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Welcome to "Bicycling Colorado's Mountain Passes". I want to invite you on a virtual tour over Colorado's Mountain Passes, as seen from the seat of a bicycle, but not only of interest to cyclists. All summit points are linked on the following two interactive maps. In the inset on the right of the map pages you can filter the displayed summits by surface type: paved, unpaved or trails. The second map contains a few additional links from all over the web in different languages (I want to add many more later).

MAP: Colorado Passes and Summits on this web site

MAP: Colorado Passes on the web

Some pages are more detailed than others. All the ones on the following linked page have descriptions. They are grouped by towns that can serve as a kind of base area for daytrips.

The following tables reference all pages (with or without description), All of them contain at least an elevation profile and pictures.

The "recognized passes" table contains all major paved passes, the majority of well known unpaved passes, and also many lesser known divides and historical passes. But not all worthwhile cycling climbs go over named summits. The next following two tables reference many of those. Shoulder summits are routes that lead to higher summit, but have an additional approach to the shoulder summit point. These are not included in the previous two tables.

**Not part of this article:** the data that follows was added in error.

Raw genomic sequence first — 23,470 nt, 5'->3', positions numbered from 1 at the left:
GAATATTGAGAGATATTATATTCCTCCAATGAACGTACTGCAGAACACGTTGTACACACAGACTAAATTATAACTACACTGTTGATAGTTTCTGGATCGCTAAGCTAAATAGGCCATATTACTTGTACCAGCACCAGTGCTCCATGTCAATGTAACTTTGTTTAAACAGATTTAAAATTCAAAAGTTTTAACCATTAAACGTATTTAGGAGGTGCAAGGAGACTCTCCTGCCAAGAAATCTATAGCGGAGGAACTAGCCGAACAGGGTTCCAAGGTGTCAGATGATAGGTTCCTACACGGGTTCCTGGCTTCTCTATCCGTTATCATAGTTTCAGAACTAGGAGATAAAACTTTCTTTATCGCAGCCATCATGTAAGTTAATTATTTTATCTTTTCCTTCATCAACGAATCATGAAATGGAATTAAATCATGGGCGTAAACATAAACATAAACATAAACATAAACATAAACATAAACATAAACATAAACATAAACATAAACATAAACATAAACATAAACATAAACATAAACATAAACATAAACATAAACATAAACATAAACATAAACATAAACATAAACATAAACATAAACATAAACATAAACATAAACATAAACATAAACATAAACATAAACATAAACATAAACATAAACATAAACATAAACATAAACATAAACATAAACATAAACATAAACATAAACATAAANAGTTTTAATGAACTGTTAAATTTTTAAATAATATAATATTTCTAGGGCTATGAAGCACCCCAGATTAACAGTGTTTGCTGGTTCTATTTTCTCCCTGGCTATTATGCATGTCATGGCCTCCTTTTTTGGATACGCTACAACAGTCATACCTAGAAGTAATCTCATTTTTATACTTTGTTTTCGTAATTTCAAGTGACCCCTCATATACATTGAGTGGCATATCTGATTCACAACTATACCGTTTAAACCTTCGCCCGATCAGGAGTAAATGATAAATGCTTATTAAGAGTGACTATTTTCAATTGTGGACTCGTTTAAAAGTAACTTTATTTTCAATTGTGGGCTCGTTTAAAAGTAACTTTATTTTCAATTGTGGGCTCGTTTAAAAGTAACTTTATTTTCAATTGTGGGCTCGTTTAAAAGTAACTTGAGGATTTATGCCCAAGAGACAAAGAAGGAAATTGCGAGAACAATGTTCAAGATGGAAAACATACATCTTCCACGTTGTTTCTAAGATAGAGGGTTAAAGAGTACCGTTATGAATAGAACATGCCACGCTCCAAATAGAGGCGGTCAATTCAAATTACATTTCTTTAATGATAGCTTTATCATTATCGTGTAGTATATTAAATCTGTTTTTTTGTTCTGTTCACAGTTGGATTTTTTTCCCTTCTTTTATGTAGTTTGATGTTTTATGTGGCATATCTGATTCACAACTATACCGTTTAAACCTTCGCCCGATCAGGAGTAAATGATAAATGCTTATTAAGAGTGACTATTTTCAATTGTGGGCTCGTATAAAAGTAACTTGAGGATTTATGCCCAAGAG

recognized passes (-alphabetical order)
unrecognized summits (-alphabetical order)
shoulder summits (-alpahtebical order)

When looking for climbs that reach a high (or low) elevation, the following two tables are more useful.

paved road passes/summits (-highest elevation first)
MTB/unpaved passes/summits (-highest elevation first)

The last two tables are arrange the summits by approach heights, also called prominence, which is a measure of how big a climb is, top elevation minus starting elevation.

paved approach heights (largest first)
MTB/unpaved approach heights (largest first)

The following maps divide the state into a grid, and list the points for each grid. These are used in the locale-tab in the navigation bar on the summit pages to see which points are nearby:

north western Colorado
north central mountains
north eastern mountains
south western Colorado
south central mountains
south eastern mountains